Although there is little harmony on how to deal with those who have already arrived in Europe, the one area in which there does seem to be the possibility of agreement on the migration crisis is that of more robustly defending EU’s maritime borders in order to limit the numbers of new migrants. This includes giving the go-ahead for increasing the resources of Frontex and attempting to deal with the smugglers at the point of source. Says Triandafyllidou, “there seems to be more agreement and support, by contrast, to the idea that the EU should proceed more aggressively in countering the migrant smuggling business by actually seeking smugglers’ boats, or boats that can potentially be used by smugglers, and destroying them before they can be used for the transportation of people across the Mediterranean”. However, such a robust and militaristic strategy has raised vocal concerns from experts and civil society over the risk of ‘collateral damage’ among civilians in the coastal areas concerned while not solving the problem in any meaningful way. “While smugglers are a crucial element in the mix, the motivations of migrants and asylum seekers and the root causes of these flows are much stronger and will still last for several years”.

Sigona agrees and says that although at base this is an issue of human movement, there does need to be stabilisation in the area. Since the Arab Spring, Morocco has been the most stable country in the region and the smuggling route from there to Spain is now all but closed. He points to the fact that, far from being a transit country for desperate migrants, Libya was historically a destination for economic migrants from across Africa who came to find work. After the fall of Ghaddafi’s regime though, the country has fallen into a prolonged civil war and is a long way from being conflict free. The government has also ceased to control much of the coast. The combination of an economy in ruins, the rise of ISIL and a weak central government creates the ‘push factors’ that encourage migrants to resort to smugglers in order to find safety.

It is surely time then that the EU reconsiders its neighbourhood policy towards North Africa, which attempts to spread the ‘European’ values of “deep and sustainable democracy, accompanied by inclusive economic development”. Sigona is clear to point out though, that in the past EU member states were more than willing to turn a blind eye to the promotion of these values when it came to making deals with dubious regimes in order to reduce migration. Yet another case of the EU’s ideals clashing with its policies.

Whether through quota systems or voluntary opt-in measures, dealing with migrants only once they arrive in Europe is not a sustainable option and more funds should be directed to stabilising the region. The continued reticence of internationally sanctioned military action in the area, whether under NATO or UN auspices, further ensures that the status quo of precarious inward migration routes remains. The fluid situations in the Middle East and North Africa are not likely to be solved overnight and until they, are the Southern EU member-states will remain exposed to at least some of the effects of the turmoil. According to Triandafyllidou, a more sustainable solution needs to be sought “that includes a global and not just European plan for relocating asylum seekers” combined with a more proactive legal migration policy in the EU “in order to open up possibilities for people to migrate through legal channels and thus discourage irregular entry and the use of the services of smugglers”.

This is only dealing with one part of problem though (migration flows) and does not address the problems that the EU is facing at an institutional level in Brussels when it comes to finding a policy consensus. As it stands, the Italian Prime Minister, Matteo Renzi, has threatened to make the situation increasingly uncomfortable for Europe if the inaction continues. Though he did not divulge the details, this could mean giving temporary papers to those migrants already in Italy so that they will then have the right to travel freely to other EU counties, something the Italian government has done historically. They will not stay in Italy but will move to Germany, France, the UK and Belgium, where the ties, families and networks are. We can see this in Calais the attempts of asylum seekers there to get to the UK by any means necessary: walking through a train tunnel, hiding in lorries or even attempting to swim across the channel.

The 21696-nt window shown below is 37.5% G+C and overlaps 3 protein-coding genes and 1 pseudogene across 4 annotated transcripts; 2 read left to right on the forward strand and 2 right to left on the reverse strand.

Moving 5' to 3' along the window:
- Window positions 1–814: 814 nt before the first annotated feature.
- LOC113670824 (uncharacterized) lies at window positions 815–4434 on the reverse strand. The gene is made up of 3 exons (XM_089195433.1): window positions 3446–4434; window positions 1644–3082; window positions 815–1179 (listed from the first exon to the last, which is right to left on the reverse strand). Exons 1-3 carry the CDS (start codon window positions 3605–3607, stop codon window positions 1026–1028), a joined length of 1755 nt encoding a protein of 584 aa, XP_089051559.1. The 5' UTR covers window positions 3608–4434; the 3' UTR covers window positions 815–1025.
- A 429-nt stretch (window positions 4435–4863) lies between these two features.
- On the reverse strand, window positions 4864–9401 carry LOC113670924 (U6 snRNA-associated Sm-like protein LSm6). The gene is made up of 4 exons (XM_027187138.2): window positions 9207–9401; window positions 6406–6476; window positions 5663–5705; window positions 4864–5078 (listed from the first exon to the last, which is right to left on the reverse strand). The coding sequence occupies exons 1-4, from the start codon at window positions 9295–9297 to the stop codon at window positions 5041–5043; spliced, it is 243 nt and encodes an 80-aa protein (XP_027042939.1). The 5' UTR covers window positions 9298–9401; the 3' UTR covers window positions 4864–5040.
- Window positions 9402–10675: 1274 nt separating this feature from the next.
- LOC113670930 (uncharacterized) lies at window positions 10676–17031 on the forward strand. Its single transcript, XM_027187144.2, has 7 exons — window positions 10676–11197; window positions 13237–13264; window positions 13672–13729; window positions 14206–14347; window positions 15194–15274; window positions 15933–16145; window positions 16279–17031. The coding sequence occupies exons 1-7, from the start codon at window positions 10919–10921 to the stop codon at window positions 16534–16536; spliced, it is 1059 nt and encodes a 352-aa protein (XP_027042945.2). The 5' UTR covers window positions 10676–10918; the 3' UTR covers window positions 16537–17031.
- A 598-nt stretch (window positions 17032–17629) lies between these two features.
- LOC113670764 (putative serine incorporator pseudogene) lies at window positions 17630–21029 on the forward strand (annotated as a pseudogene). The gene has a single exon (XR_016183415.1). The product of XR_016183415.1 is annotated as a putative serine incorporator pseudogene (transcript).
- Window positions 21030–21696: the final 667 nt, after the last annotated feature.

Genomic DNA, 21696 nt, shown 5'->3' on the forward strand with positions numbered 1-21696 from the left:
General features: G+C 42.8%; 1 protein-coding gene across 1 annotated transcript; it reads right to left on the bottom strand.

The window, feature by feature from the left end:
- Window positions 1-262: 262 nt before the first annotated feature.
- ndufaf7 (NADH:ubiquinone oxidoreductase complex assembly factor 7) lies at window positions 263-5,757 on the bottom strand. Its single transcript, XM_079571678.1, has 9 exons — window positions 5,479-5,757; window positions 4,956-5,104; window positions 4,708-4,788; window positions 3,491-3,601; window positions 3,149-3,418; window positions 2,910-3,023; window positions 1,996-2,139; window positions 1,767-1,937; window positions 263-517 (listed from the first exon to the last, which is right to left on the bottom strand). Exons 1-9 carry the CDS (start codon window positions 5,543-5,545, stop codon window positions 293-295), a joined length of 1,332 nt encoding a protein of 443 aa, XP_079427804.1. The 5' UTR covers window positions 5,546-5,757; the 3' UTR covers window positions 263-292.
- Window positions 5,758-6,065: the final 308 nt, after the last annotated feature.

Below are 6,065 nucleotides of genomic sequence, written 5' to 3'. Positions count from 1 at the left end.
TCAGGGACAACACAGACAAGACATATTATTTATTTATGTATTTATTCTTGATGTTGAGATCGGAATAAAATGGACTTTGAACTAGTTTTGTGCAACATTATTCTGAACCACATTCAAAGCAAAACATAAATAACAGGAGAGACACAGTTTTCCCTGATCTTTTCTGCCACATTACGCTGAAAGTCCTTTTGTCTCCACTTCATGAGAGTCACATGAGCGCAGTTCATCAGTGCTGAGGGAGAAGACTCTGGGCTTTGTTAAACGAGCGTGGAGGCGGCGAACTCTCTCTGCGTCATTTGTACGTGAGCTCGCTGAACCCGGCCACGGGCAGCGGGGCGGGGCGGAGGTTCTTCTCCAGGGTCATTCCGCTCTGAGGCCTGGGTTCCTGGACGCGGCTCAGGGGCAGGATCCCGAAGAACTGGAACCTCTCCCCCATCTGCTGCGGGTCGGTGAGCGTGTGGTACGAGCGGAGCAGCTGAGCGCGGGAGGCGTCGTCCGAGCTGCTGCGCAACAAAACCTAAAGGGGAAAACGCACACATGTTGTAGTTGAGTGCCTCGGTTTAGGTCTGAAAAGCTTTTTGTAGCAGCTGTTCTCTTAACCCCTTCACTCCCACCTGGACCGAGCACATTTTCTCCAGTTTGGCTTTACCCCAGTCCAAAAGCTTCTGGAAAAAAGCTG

I believe this lack of action has a much more elemental, individual and psychological dimension to it as well though. It is also a question of proximity to an event (or threat). Too often the sobering reality of disasters is only brought home when ‘one of ours’ is affected or it happens on our doorstep. Terrorism only becomes a problem that needs to be dealt with when it kills in central London or Madrid. Natural disasters in Asia garner more attention when Europeans are caught up in it, preparing to scale Everest earlier this year or sunning themselves by a pool before the tsunami in 2004. It is harder to empathise and understand the scale of something unless we see it with our own eyes.

The EU will continue to fight on two fronts: dealing with increased migrant inflows and trying to align this with its core ideals. And the boats will keep on arriving.

Renzi himself has stated that the boat that sank in April with the loss of 800 people will be raised so “the whole world (can) see what happened”. This needs to be handled with care, not least by the media who are often guilty of employing negative tropes when reporting on migration. Though vital, such a move must not be a voyeuristic glance at the macabre. We should also not allow voiceless bodies to speak for us. The least they deserve is the respect to not be used as propaganda material by either ‘side’ of the debate. That said the sight of a sunken, rusted, trawler being raised would be a startling visual representation of the human effects of Europe’s lack of coordinated action on this. This might have a similar impact to Amnesty International’s protest in April this year, when it placed 200 people lay in body bags on Brighton beach on the UK’s south coast to highlight the EU’s migrant crisis and in part to shame the UK’s lack of response.

But what if 300 people died in boats off the Belgian coast tomorrow – let’s say outside Zeebrugge, not far from where I spent family holidays with my Grandfather, who worked in Brussels in the 80s? Maybe then there would be a policy shift overnight and much swifter action emanating from Place Schuman. As it is, the EU will continue to fight on two fronts: dealing with increased migrant inflows and trying to align this with its core ideals. And the boats will keep on arriving.

Photo by Irish Defence Forces, cc,


Sam Bennett
Sam Bennett has been involved in migrant integration research and practice for over 10years. He currently teaches at Adam Mickiewicz University, Poznan and is also the co-ordinator of a new migrant mentoring project in the city. He has a background in academia as well as grassroots NGOs and local government in the UK, Spain and Israel.